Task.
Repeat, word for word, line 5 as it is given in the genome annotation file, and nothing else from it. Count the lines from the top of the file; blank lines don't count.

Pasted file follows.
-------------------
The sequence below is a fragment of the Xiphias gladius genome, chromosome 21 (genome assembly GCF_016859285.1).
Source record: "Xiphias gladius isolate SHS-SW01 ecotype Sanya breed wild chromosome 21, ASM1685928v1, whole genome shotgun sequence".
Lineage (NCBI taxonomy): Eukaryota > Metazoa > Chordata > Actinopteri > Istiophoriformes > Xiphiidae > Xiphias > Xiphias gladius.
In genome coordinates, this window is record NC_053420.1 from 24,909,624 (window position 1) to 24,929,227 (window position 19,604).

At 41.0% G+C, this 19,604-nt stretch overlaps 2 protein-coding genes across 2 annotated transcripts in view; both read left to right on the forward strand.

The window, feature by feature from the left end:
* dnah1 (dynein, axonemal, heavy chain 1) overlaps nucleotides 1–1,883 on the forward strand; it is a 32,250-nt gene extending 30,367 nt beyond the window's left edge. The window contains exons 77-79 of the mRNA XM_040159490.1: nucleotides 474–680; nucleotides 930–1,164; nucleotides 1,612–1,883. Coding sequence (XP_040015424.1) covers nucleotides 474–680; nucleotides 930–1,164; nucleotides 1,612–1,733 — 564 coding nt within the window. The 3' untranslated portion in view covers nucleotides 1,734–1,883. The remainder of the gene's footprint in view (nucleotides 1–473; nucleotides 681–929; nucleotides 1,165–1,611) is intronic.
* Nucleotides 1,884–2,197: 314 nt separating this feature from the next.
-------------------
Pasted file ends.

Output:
At 41.0% G+C, this 19,604-nt stretch overlaps 2 protein-coding genes across 2 annotated transcripts in view; both read left to right on the forward strand.